Defining Who You Are By Everything You're Not

Published: 08th May 2020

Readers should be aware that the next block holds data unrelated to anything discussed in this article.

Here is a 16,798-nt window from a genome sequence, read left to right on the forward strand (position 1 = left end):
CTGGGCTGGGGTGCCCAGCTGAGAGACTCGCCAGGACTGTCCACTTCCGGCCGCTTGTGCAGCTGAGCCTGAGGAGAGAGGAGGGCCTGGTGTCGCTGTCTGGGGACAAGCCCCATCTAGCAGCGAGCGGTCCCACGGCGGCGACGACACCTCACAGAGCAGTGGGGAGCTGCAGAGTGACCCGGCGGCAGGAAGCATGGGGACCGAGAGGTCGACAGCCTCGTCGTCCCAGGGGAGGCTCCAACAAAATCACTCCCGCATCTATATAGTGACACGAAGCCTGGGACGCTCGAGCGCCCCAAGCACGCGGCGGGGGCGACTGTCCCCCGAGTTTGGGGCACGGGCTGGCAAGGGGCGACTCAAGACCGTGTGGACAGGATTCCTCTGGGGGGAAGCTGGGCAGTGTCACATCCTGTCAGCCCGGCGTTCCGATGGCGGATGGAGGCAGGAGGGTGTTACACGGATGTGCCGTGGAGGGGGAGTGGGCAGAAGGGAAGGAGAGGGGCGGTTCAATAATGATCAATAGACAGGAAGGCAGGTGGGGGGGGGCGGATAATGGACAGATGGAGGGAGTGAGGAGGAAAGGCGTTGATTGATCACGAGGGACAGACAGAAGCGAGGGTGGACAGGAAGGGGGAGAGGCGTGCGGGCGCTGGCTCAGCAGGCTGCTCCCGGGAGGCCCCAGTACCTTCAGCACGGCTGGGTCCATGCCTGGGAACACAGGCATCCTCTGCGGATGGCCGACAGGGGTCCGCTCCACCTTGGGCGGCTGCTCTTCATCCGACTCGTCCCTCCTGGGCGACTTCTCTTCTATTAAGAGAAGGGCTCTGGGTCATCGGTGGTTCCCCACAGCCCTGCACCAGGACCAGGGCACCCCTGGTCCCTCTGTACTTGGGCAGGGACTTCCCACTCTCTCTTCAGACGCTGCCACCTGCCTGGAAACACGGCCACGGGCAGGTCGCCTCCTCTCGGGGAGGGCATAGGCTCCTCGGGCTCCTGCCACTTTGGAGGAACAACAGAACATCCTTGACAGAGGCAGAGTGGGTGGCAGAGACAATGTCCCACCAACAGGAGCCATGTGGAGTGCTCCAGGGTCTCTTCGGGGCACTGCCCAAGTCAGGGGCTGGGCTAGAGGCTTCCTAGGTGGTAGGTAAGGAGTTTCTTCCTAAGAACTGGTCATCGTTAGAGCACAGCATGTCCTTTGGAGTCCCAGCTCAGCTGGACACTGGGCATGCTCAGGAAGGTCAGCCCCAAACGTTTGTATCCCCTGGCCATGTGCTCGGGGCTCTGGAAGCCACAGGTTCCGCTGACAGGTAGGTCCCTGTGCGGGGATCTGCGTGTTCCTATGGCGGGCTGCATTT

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Through two exploratory studies, we develop and test an introductory framework of "organizational disidentification." Our first study explores the notion of organizational disidentification through a qualitative investigation of cognitive relationships using the National Rifle Association (NRA). Findings indicate that organizational disidentification is a self-perception based on: (1) a cognitive separation between one's identity as well as the organization's identity, and (2) a negative relational categorization of oneself and the organization (e.g., categorizations such as "rivals" or "opponents"). Organizational disidentification appears to be prompted by people' desires to both affirm positive distinctiveness by distancing themselves and avoid negative distinctiveness and negative stereotypes attributed to an organization. Our findings also suggest that organizational disidentification can lead people to take actions (either volunteer work or voicing their view) as a consequence of the perceived separation from the corporation 's individuality. Results of our second study --a large-scale survey of public attitudes about the NRA--provide support with this framework. If someone strongly identifies with the organization, his or her social identity includes a significant overlap together with the individuality of that organization. According to this outlook, organizational identification is indicated by self-perceptions of "oneness" with all the organization (Mael and Ashforth 1992).A growing amount of literature indicates that organizational identifications are important because of their consequences for both individuals' and organizations' well being. In the individual level, lots of research on societal identifications implies that identification with a positively perceived social group or organization enhances a person's self-esteem, self-distinctiveness, and self-continuity (Hogg and Abrams 1988, Dutton et al. 1994). Recent studies also show that identification provides advantages to the organization by increasing members' long-term dedication and support for the organization (Bhattacharya et al. 1995; O'Reilly and Chatman 1986; Adler and Adler 1988; Mael and Ashforth 1992, 1995). Recent research indicates that such antecedents seem to improve organizational identification by strengthening person's cognitive links to the organization (Dutton et al. 1994).Together these findings about the indexes, results, and antecedents of social and organizational identification supply an apparently complete framework of people' connections to their organizations. Yet this research hasn't discussed the possibility that individuals' social identities and self-concepts are explained by the groups or organizations where they perceive their individualities to be separated. That's, for the most part (see Elsbach 1999 and Dukerich et. al. 1998 for exceptions) identity researchers haven't analyzed the theory of organizational disidentification. Additionally, no research has examined organizational disidentification.

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